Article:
Retirement at 23: How I Learned to Quit. ~ Anthony Actis

Via on Jun 5, 2012
Flickr: Better Than Bacon

I’m putting in notice at my job tomorrow to resign.

I could write about how I recently joined AARP, saw my children finish college, and am excited to pick up golf—but none of it would be true. It would be beyond hyperbolic to say that I’ve watched my retirement account grow enough to support me for a long period of time, or that I’ve been planning for this moment for years.

I’m 23. I’m one year out of my undergrad. My bank account has less sig figs than I have fingers on one hand. I have student loans to pay off still. I am retiring.

Recently I’ve become aware of how I’ve truly been preparing my entire life for this moment. I spent years of my childhood swearing to myself that I would never work in a cubicle, or any desk job for that matter. And here I am, in that exact spot.

Life has an amusing way of transforming us if we are not present. It wasn’t even like I had plans to become an astronaut, a top chef, or even an athlete. I didn’t really have any plans. I still mostly don’t. I went robotically through the checklist of life tasks in the production plant of society.

Learn to drive ✔
Finish High School ✔
Attend University ✔
Study A Lot ✔
College Shenanigans ✔
Finish University ✔
Get Job ✔
Put Up With Job

It’s time to remove that last one. I feel like I remember hearing various axioms from those older than I that youth is wasted on the young or something like that. I never understood it until this last year of ‘being a grownup who is productive in society.’ I probably still don’t understand it properly.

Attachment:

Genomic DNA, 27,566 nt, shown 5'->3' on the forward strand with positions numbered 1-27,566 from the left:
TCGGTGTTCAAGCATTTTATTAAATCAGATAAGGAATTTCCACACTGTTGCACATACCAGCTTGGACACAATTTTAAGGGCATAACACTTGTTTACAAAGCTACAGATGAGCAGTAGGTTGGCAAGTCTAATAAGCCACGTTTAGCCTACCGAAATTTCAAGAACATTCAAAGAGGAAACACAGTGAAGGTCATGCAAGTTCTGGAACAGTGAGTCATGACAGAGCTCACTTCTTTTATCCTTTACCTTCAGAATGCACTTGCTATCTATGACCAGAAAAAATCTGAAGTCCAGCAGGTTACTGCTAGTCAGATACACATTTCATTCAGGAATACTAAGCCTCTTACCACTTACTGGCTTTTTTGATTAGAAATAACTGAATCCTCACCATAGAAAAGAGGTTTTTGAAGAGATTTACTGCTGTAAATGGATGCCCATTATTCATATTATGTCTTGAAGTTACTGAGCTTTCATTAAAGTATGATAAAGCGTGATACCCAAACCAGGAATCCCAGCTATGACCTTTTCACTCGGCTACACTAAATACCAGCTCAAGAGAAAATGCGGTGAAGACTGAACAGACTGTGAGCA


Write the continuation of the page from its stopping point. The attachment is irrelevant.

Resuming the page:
I have spent a lot of my life observing people, trying to learn about their perspectives and stories. Many people express regret that they did not take advantage of various opportunities in life to: travel, explore, learn a new language, make themselves uncomfortable with exciting risks.

Life is far too short to yearn for a tomorrow that is different from today. We only really have todays. Routines blend time together, into an amalgam of memories and experiences. Todays slowly add wrinkles to our bodies, scars appear that hold myriad of stories. The body moves slower than we think it should today.

My job has allowed me a plethora of time to dream, to ponder, to learn about myself. It has been the most amazing miserable experience I’ve had in life. The American dream of my generation is no longer about obtaining and displaying material wealth. It is about obtaining experiences today, and learning today about the world and its people.

There has never before in the history of civilization been a time like today.

I’m writing my resignation letter in a few moments. I’m spending the summer traveling abroad, exploring and meeting new people. I’m driving a car across two continents and eight time zones with complete strangers to raise money for a children’s centre in Mongolia. I think I’m going to graduate school in the fall to switch fields to hydrology from process engineering.